TPG Finds College-Scandal Leader Sought Investment From Firm
(Bloomberg) -- TPG said ousted executive William McGlashan introduced the ringleader of the college admissions scandal to managers at the firm and allowed him to pitch investment ideas to them.
An investigation by TPG found that McGlashan introduced its growth and social impact teams to William Singer for a potential investment in the college counselor’s businesses, according to a letter sent to fund investors and employees Thursday. The introduction came in 2017
soon after McGlashan first met with Singer but prior to any of the allegations made by the government. Singer allegedly helped McGlashan’s son try to cheat his way into college.
TPG said it passed on the investment opportunity because it wasn’t viable and before charges against McGlashan surfaced. Singer met with TPG executives in 2017.
“We are confident that the process and deal team worked as they should, free from any undue influence by Mr. McGlashan or knowledge of unethical or criminal behavior in Mr. Singer’s businesses,” a TPG spokesman said in a statement Thursday.
A representative for McGlashan wasn’t immediately available for comment.
TPG was rocked after news emerged that the leader of its business focused on social good was charged along with other parents for their involvement in schemes that paid coaches and college administrators to get children into top colleges.
Government wiretaps revealed conversations between Singer and McGlashan discussing paying money to get his son into the University of Southern California. TPG said it responded by firing McGlashan and opening an internal investigation.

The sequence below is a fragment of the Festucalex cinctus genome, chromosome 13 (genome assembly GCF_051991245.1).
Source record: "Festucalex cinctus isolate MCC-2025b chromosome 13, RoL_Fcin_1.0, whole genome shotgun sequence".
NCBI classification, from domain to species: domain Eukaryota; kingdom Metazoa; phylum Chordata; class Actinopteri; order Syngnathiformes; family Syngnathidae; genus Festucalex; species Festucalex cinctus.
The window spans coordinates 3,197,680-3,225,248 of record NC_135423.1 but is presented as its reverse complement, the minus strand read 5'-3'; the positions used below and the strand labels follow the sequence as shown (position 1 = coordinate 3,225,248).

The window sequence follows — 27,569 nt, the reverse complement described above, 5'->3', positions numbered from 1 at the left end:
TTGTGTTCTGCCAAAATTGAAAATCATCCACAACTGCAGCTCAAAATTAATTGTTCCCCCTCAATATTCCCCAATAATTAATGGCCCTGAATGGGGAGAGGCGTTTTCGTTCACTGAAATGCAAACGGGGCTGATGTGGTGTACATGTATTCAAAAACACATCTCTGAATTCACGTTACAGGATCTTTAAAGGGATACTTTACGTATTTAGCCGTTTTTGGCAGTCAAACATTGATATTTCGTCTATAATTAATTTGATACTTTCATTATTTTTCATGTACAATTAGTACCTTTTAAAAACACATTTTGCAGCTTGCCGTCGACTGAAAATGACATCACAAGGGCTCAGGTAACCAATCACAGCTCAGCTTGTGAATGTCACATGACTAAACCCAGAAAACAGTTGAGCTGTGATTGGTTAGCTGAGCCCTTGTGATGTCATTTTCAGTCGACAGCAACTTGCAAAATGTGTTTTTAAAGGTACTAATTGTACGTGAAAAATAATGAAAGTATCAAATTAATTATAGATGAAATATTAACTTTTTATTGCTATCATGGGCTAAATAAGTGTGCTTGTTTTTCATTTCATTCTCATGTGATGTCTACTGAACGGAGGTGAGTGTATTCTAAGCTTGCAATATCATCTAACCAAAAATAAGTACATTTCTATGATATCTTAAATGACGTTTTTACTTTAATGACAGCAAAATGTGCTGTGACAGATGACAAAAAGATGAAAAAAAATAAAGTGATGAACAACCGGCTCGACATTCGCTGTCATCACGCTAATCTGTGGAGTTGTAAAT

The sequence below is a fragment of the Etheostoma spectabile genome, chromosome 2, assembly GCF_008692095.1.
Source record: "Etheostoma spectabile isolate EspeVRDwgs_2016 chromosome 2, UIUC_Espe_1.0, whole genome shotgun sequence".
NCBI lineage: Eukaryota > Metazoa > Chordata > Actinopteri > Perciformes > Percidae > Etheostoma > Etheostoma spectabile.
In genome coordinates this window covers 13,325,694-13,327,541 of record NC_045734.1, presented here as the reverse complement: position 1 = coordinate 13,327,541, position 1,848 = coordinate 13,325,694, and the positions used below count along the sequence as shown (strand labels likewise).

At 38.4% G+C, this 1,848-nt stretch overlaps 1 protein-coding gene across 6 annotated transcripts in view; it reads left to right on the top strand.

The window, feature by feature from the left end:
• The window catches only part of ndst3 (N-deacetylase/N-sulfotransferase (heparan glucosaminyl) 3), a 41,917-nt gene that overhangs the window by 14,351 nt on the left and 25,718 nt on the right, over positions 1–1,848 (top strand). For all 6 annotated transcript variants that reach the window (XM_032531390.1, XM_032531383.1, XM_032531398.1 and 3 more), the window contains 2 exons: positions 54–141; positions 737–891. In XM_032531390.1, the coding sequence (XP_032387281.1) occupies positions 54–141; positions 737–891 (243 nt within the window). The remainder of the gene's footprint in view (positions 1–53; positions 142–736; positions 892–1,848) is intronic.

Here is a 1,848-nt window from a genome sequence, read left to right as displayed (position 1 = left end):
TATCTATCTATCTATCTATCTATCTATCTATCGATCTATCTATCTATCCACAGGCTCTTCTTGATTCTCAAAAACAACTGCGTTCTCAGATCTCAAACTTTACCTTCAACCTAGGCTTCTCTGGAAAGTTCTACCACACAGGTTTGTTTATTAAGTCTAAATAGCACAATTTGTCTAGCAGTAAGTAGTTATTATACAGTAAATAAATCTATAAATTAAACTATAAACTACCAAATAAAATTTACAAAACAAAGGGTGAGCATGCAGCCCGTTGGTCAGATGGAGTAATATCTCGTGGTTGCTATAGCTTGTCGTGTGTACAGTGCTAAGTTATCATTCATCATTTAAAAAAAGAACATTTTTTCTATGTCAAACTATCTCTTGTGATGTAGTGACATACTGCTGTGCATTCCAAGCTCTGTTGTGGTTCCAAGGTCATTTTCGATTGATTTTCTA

TPG has also determined that McGlashan will forfeit his vested and unvested profits in the firm’s growth and impact funds and unvested interests in the company, according to the spokesman. He will keep some economic stakes in the firm and funds such as co-investments.
The TPG probe also uncovered that McGlashan charged $24,738 in expenses to the funds, which TPG will give back to investors. The expenses were charged to the funds by mistake or without enough documentation to substantiate them, according to the letter.
“The investigation found no evidence that fund or firm monies were paid to Mr. Singer or his related entities, and no fraud or systematic misconduct associated with Mr. McGlashan’s financial dealings with the fund,” the spokesman said.
The firm also found that two additional TPG professionals used Singer’s college counseling business, but for legitimate reasons.
McGlashan paid Singer $50,000 to bribe a proctor to improve his son’s answers on the ACT college admissions test, investigators said. His lawyer has said the case is flawed.
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